MCHS’s Tuell named National Merit Finalist
By Stephanie Johns
Morgan County High School (MCHS) senior Mitcham Tuell has been named a National Merit finalist as well as earned a spot on the All-state Band. He’s also been named a finalist in the Georgia Institute of Technology President’s Scholarship.
Of approximately 1.5 million entrants nationwide, Tuell was one of the 15,000 semifinalists named a finalist, per the National Merit Scholarship Program at www.nationalmerit.org.
The site noted that winners will be chosen based on their abilities, skills, and accomplishments as documented in the student’s academic record, a recommendation by a high school official, and the student’s essay, to name a few sources.
The 8,300 finalists will be notified beginning in March and continuing through mid-June.
Tuell said he took the Preliminary SAT (SAT) during his freshman, sophomore, and junior years but that only the one taken his junior year counted for this program.
He said he never really prepped for the PSAT either by additional independent studies or by test-prep classes.
“It is a prep all by itself,” he said. He recommended that students take the test seriously. “It’s worked out well for me.”
Tuell said that he hopes to receive scholarship funds, if not from the National Merit program itself then from colleges.
Dr. Jim Malanowski, principal of Morgan County High School, called Tuell a “Renaissance Man.”
“When you have someone as brilliant as him who is also a masterful musician as well as a robotics team member, you know you’ve got a total package,” he shared.
As to being named to the All-State band – again – Tuell said that he has auditioned for this band since seventh grade but it was only last year that he made it to this level. In previous years he made district band.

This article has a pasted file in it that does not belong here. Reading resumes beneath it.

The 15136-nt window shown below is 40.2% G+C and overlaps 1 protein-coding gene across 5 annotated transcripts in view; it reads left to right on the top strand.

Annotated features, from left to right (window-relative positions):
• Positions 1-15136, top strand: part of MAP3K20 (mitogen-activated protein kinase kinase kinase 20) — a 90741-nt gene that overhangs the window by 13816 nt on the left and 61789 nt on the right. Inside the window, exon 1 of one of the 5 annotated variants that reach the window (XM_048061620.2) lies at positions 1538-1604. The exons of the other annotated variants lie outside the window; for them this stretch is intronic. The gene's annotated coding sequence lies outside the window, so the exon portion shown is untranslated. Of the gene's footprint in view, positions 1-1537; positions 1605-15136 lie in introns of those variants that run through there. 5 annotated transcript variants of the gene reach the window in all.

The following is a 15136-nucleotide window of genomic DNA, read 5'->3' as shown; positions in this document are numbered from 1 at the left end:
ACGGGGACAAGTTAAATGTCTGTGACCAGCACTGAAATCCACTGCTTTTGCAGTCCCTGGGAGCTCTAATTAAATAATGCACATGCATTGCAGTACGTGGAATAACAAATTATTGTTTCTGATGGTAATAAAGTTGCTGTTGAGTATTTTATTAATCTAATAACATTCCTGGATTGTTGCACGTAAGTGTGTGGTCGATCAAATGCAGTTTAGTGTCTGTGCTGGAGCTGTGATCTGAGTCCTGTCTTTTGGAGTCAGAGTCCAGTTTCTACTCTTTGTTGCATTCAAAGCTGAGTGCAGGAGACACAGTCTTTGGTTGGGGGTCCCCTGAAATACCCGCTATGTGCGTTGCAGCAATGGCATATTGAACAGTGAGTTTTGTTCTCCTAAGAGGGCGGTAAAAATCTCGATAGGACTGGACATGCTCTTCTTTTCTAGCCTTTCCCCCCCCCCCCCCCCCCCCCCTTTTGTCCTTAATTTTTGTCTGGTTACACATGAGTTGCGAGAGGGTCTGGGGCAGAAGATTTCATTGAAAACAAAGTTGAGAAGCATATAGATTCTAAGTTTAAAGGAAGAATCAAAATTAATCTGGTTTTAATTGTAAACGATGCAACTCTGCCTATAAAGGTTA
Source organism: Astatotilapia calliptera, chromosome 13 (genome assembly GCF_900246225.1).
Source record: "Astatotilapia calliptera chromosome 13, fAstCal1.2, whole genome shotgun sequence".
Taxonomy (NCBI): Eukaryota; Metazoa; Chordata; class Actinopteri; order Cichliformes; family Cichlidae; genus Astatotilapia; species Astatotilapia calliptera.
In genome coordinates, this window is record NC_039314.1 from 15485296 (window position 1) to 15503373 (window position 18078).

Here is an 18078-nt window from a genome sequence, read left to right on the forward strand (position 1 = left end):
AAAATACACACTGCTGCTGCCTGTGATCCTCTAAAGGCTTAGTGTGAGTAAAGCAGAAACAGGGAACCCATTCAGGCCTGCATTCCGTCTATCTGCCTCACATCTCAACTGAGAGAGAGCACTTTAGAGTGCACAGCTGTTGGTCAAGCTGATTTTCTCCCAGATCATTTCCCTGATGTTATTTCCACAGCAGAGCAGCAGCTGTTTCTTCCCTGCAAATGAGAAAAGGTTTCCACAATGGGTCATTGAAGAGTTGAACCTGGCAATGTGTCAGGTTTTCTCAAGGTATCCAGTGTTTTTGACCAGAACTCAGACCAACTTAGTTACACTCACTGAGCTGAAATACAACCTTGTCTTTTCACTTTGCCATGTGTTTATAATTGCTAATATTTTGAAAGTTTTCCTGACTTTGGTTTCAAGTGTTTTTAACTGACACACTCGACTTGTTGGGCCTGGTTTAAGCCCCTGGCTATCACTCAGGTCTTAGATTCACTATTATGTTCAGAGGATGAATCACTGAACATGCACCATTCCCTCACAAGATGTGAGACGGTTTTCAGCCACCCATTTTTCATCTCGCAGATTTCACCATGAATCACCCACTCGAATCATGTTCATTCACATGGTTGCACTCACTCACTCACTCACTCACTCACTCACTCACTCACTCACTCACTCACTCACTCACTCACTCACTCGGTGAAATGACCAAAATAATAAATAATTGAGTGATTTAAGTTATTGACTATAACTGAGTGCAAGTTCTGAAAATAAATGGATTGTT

He said he auditioned with both the alto and baritone saxophone.
On Thursday afternoon he will travel to Savannah for the All-State Band.
According to Jeffrey Rowser, MCHS Band Director, this is the second consecutive year Tuell has earned a place on the band.
“The (Georgia) All-State Band is the most musical group in our state that allows the most gifted and talent(ed) musicians to come together to work in tandem,” he shared. “The audition is quite intense and only the strong survive.”
Rowser added, “Mitcham is one of the most totally gifted students I’ve taught in my career. His creative brilliance is unmatched by most student(s) in our State. He has a great awareness and critical ear for exact pitch and style. He has a very high taste for great quality music.”
For the Georgia Tech President’s Scholarship, Tuell explained that of the 100 finalists only 50 will receive a scholarship that pays between 70 and 100 percent of the cost of attendance while the other 50 will receive nothing.
Tuell said he might study engineering at Tech but noted that he has a couple of years to decide because core classes taken are similar from program to program.
His sister, Sara Lydia Tuell, is studying mechanical engineering there. She has received this scholarship for the second year in a row, he said.
In the next week or two he will travel to Tech to participate in President’s Scholars Weekend. Finalists will take part in a series of interviews, campus tours, and even a dinner with faculty.
Tuell also has applied to the Massachusetts Institute of Technology (MIT) and been deferred early action, which he said was “pretty good in itself” because he was not denied.
He credits his interest in music with allowing him to accomplish so much.
“I’m an avid musician outside of band class,” he said, noting that he writes music as well. “Creating things and problem solving are in music.”
He added that his musical studies put him in the right mindframe.
His mom, Sally Tuell, said that she is “very proud” of both Mitcham and Sara Lydia and their accomplishments.
“They’ve worked very hard to get where they are,” she said. “It takes a lot of focus and dedication.”
Printed in the March 7, 2013 edition